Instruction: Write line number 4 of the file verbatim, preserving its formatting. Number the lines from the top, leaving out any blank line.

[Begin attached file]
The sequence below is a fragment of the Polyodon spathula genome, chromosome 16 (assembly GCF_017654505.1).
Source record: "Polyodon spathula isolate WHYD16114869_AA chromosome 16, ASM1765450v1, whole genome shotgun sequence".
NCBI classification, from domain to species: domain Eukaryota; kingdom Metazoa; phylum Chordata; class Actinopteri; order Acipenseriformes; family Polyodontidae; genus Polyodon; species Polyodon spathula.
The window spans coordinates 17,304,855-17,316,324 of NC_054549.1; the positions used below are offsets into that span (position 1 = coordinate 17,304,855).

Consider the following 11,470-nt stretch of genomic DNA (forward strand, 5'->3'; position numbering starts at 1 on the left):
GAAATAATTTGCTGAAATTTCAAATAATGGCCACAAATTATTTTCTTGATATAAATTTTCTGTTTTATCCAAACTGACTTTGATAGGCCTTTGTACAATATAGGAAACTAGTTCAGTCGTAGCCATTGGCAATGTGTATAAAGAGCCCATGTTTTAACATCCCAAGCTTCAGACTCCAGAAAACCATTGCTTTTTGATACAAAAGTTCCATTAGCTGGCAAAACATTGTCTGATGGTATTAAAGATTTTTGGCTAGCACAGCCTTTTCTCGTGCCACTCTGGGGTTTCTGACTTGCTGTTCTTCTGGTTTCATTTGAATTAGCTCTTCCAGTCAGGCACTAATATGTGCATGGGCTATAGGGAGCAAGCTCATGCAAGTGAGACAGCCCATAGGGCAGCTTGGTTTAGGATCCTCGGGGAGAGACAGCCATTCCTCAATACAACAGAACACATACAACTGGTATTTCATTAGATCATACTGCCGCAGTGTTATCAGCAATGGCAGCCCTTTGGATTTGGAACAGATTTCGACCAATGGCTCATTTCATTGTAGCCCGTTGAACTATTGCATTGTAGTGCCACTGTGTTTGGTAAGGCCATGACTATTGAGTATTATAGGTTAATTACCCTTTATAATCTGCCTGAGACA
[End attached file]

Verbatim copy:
The window spans coordinates 17,304,855-17,316,324 of NC_054549.1; the positions used below are offsets into that span (position 1 = coordinate 17,304,855).